I have always been a competitive person. Seeing the people I was lifting with at SLU’s gym doing bodybuilding made me think why can’t I. And also do it the all natural way. Live by Mother Nature. All you need is hard work and dedication with those hard intensity training sessions and you get the exact same results as someone else who is doing something artificial to their body.
How long have you been competing? Tell me about the shows you have done and your feelings towards them.
I have been competing since June 23, 07. That was the NPC greater Gulf States show, in Metarie, LA. It created an incentive for people to come and compete in a wheelchair contest by having the championships rather than just a wheelchair division. I competed in the novice division and crossed over into the open light weight division. I placed 1st in novice and 1st in light weight. I started training for that competition, in Oct. 2006 knowing that I would compete no matter what. Overall I probably started in Feb. Mar. ’05 training for body building. After that NPC show, I recently did WNSO FAME North America Championship in Miami, FL November 4, 2007. They had a physically challenged division and I took 1st.
Where do you find motivation in the gym?
My motivation in the gym is to outwork the person who is an upright walker. Being in a wheelchair, my motivation is – can I adapt and overcome? can I create a routine, or an exercise to get the exact same results as someone who is not in a wheelchair and can do something a lot easier? My goal is to outwork everybody in the gym. There are a lot of people in there who are dedicated, but I just try to go one step further. My goal in the gym is technique. I have always believed in slow and controlled movements. If you’re going to lift and you want results, go with the lighter weight just to get the form down because you will build up to heavier weights latter.
What motivates you in life?
My motivation in life is that I want to be a success story. I have always loved talking to people and I have always put myself out there to help other people and be a role model so people who get down can look at me and say that if he can do this if he goes through all the trouble and has to go through a lot of challenges and is a success then, why can’t I be? Just to get through a day with everything I have to go through – that is my motivation. I want to motivate everybody, not just people in wheelchairs. I just take one day at a time.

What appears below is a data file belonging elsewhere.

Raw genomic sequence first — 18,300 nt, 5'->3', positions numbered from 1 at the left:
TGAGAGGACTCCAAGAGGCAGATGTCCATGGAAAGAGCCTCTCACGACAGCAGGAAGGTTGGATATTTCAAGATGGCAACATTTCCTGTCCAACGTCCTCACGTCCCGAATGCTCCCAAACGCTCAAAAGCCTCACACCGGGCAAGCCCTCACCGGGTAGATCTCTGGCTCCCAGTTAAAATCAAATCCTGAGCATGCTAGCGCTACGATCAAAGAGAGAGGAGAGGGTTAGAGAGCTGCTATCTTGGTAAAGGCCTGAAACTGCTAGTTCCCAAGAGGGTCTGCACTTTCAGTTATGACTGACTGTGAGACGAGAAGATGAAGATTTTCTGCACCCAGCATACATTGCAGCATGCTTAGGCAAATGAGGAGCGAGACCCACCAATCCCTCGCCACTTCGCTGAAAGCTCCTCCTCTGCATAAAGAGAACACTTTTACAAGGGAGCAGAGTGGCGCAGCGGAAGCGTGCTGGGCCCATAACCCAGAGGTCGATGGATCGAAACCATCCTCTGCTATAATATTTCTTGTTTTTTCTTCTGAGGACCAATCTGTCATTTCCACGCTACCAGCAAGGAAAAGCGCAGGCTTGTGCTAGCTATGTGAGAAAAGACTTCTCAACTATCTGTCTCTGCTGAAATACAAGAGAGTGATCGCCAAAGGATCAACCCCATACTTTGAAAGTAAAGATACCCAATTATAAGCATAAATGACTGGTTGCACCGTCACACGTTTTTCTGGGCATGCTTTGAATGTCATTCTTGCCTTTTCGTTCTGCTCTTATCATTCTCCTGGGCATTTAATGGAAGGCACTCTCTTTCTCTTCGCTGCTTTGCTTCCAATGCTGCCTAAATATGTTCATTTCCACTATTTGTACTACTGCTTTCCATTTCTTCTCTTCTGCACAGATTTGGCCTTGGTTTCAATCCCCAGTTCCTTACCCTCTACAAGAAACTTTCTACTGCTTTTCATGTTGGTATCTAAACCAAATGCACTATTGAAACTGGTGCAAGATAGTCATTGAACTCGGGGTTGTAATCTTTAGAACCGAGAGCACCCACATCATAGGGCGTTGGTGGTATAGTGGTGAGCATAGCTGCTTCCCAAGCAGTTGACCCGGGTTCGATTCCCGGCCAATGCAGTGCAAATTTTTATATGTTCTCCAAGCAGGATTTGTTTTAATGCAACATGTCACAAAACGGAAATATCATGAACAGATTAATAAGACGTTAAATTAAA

How do you keep a positive attitude?
When I was in the rehab hospital I saw kids younger than me who were quadriplegics. They had brain damage. I could do a lot more than they could do, and in there mind they wished they were like me. I want to make sure I give “us” a good name. That really gives me a positive attitude. You just can’t take everything too seriously. You have to take life one day at a time and live it up.
How has bodybuilding changed you?
Natural Bodybuilding has definitely changed me for the better. It has made me more patient with life. With bodybuilding you just can’t work out one day and get results. You can’t work out for weeks and get results. You have to work out months, and months, and months and you get the results. You learn to be patient with things. With bodybuilding you learn to appreciate your health, other people in the gym who are competing because you know what they are going through; a diet, frustration, carb depletion, and water cutting. You can be there for them because you know what they are going through. You can give them that little bit of extra intensity. As you run into problems in your life down the road it helps you learn to cope.